According to Cohen, this posture has allowed Israel to deemphasize, in its public opinion, the salience of living in a state with nuclear weapons capability. Israeli citizens were not informed that their state was securing a nuclear option. Not-acknowledging or, alternatively, not-denying the possession of nuclear weapons remains incompatible with the norms and values of a liberal democracy. The author argues that Amimut relies on secrecy, violates the public right to know, and undermines the norm of public accountability and oversight. However, it seemed quite problematic for the Israeli democracy to become nuclear in a more “publicly accountable” way without incurring isolation in the international sphere – as it was contradicting emerging international nuclear norms –, and also from her special ally, the USA.

Washington, the Permissive Ally?

Israel and the Bomb concluded by sketching-out some elements of the relations between Richard M. Nixon and Golda Meir, but The Worst-Kept Secret investigates this more incisively. As Cohen wrote: on “26 September 1969 Meir and Nixon struck a secret accord that allowed the US to look the other way at Israel’s nuclear weapons program as long as Israel kept the program invisible”. This is a crucial point in the historical debate: the emphasis on the Nixon-Meir accord seems to be excessive, given that the final outcome of the tacit agreement – the American turning a blind eye to Israel’s nuclear program – was in a certain sense already an accomplished fact. After a near diplomatic crisis with the U.S., Ben Gurion stated, in December 1960, that the Israeli nuclear program was a peaceful one. The ‘lame duck’ administration of Eisenhower had put a lot of pressure on Ben Gurion to obtain such a statement – press leaks about the ongoing construction of the Dimona nuclear installation were exciting Arabic fears. The Arabs believed Dimona might be a nuclear weapons building facility, and eventually it was. But at the time Ben Gurion made his speech, the Israel nuclear program was not properly a military one yet, in the sense that there was no actual weapons production.

Washington and Tel Aviv also eventually agreed on the organization of visits by US scientists to the Dimona site, which took place more or less on a yearly basis. But the visits only quelled the fears of the Arab States, as they were ineffective in averting Israel’s eventual turn towards nuclear weapons development. According to some estimates quoted in Cohen’s Israel and the Bomb, this happened at the end of the Sixties. The main change introduced by the Nixon administration was the cessation of American visits to Dimona, as part of his new Middle Eastern policy. The termination of visits was not due to an Israeli renunciation of nuclear weapons, and nor was it due to secondary interest of the Nixon administration in nonproliferation. But Nixon did not consider it any more a priority to reassure Arab States on the outcomes of the Israeli nuclear program.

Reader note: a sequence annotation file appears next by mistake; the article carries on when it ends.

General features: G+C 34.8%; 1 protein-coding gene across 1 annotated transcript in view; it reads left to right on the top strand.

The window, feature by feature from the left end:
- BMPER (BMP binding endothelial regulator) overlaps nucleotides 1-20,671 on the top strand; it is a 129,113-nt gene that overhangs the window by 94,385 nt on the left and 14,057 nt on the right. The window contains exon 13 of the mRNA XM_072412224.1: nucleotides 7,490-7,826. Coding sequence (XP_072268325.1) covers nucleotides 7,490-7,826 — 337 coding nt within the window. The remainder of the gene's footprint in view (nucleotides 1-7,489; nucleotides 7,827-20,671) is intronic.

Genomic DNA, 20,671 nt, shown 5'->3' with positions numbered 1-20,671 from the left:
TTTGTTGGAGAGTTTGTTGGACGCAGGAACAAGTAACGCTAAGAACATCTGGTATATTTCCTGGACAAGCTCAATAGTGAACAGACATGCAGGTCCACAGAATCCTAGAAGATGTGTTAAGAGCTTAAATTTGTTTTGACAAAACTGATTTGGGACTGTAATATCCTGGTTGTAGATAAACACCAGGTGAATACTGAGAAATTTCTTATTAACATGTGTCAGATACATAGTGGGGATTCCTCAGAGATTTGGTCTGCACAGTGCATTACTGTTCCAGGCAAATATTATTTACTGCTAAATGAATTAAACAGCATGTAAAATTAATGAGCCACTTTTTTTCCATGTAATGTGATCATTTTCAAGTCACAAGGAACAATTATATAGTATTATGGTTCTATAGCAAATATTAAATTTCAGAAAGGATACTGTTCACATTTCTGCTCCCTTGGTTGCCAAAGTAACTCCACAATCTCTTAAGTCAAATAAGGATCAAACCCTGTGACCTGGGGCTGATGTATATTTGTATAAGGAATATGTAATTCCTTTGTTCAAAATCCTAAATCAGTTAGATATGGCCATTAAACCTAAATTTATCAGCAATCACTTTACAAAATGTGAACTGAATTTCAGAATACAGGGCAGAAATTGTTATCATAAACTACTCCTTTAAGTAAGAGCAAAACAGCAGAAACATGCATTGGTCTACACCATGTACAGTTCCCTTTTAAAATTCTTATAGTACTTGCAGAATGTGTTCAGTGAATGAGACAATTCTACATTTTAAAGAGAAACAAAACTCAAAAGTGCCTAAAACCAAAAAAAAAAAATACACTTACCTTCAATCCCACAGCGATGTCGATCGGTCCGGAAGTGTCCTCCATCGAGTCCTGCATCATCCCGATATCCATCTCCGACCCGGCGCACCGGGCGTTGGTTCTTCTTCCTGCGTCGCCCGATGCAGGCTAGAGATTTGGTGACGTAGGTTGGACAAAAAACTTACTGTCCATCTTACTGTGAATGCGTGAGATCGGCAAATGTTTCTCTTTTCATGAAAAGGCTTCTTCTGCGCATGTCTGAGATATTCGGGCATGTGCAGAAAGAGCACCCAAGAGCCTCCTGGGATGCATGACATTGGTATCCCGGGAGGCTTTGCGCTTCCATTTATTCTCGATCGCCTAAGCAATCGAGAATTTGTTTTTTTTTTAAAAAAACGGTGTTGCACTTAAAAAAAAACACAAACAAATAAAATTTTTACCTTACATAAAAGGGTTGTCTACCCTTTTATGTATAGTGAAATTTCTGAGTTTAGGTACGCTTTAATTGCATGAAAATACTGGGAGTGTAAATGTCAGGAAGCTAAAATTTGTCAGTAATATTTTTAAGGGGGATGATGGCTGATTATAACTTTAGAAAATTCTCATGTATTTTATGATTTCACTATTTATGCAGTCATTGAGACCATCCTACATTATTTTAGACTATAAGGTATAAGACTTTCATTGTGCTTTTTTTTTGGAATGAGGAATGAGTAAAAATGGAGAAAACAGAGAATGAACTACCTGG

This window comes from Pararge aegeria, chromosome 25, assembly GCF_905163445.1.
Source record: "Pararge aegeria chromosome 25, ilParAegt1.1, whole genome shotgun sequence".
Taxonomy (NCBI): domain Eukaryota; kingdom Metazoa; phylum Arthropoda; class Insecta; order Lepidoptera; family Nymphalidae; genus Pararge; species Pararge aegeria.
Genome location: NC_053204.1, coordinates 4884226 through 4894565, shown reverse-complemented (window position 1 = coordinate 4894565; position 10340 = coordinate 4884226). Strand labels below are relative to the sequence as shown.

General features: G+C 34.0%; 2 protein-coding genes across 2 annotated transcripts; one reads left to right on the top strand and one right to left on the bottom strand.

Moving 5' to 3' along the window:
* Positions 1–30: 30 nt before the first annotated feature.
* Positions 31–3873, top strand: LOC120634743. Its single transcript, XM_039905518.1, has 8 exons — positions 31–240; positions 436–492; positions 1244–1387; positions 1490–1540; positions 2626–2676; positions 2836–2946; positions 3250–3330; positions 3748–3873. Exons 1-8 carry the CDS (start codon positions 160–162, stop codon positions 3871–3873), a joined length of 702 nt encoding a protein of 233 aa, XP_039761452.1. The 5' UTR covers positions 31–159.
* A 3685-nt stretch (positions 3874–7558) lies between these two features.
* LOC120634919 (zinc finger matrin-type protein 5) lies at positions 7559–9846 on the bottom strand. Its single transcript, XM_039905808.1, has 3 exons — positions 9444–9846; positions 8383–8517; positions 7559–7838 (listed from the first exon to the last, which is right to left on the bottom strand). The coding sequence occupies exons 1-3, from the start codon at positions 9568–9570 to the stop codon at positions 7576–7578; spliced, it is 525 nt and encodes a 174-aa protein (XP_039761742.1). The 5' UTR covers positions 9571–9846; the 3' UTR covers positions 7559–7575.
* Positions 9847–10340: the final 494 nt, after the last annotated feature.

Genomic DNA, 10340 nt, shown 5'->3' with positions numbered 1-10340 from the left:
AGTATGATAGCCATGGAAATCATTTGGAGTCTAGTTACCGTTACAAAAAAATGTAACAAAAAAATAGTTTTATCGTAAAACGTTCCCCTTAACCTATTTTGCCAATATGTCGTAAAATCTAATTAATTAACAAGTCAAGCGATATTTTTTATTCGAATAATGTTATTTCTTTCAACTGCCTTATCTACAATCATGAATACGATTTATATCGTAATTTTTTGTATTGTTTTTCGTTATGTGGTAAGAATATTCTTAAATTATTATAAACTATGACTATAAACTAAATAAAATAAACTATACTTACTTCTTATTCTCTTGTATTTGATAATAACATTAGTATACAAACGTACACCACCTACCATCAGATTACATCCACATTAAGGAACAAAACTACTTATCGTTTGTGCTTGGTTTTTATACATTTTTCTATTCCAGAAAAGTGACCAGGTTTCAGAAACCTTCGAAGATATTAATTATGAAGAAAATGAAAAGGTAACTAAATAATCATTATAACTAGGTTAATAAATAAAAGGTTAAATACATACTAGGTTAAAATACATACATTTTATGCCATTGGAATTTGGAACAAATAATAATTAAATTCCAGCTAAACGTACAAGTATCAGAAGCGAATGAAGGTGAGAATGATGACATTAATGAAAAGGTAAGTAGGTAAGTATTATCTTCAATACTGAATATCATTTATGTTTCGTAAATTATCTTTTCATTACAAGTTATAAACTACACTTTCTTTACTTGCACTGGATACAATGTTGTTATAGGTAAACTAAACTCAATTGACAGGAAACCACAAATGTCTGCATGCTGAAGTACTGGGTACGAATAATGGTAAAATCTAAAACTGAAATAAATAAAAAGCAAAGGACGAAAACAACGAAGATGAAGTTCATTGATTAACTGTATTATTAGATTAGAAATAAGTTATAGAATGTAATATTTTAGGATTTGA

Cohen’s work is considered to be definitive on the history of Israel’s relations with the US on the nuclear issue. But to understand what Israel’s nuclear stand meant in the international arena during the Cold War, we still need a study that also encompasses the USSR’s attitude toward Israel’s nuclear program.

At the exception of the US-Israel special relationship, Cohen focuses more on the internal debate than on the international one. The book sheds more light on Israel’s political struggle over the bomb and the way it might be governed. For example, the history of Shalheveth Freier, the director-general of the Israeli Atomic Energy Commission, is part of this debate. Ytzhak Rabin dismissed Freier in 1976, according to evidence quoted by Cohen, on the insistence of Shimon Peres. This happened in the midst of a dispute among Israel’s policy leaders about the advisability of developing tactical nuclear weapons.

To sum up, through its nuclear program, Israel held both the ploughshare and the sword, but, in Cohen’s opinion, it paid a high price in terms of the democratic openness of information. There is no doubt that nuclear deterrence preserved Israel from a possible destruction due to a military defeat (which has however never occurred). However, Israeli deterrence can only work if no other Middle Eastern State is allowed to become nuclear; it explains why Israel is doing everything it can to avoid a situation similar to the one existing between India and Pakistan.

by Matteo Gerlini, 16 February 2011

To quote this article :

Matteo Gerlini, « Bomb, Opacity, Democracy », Books and Ideas , 16 February 2011. ISSN : 2105-3030. URL :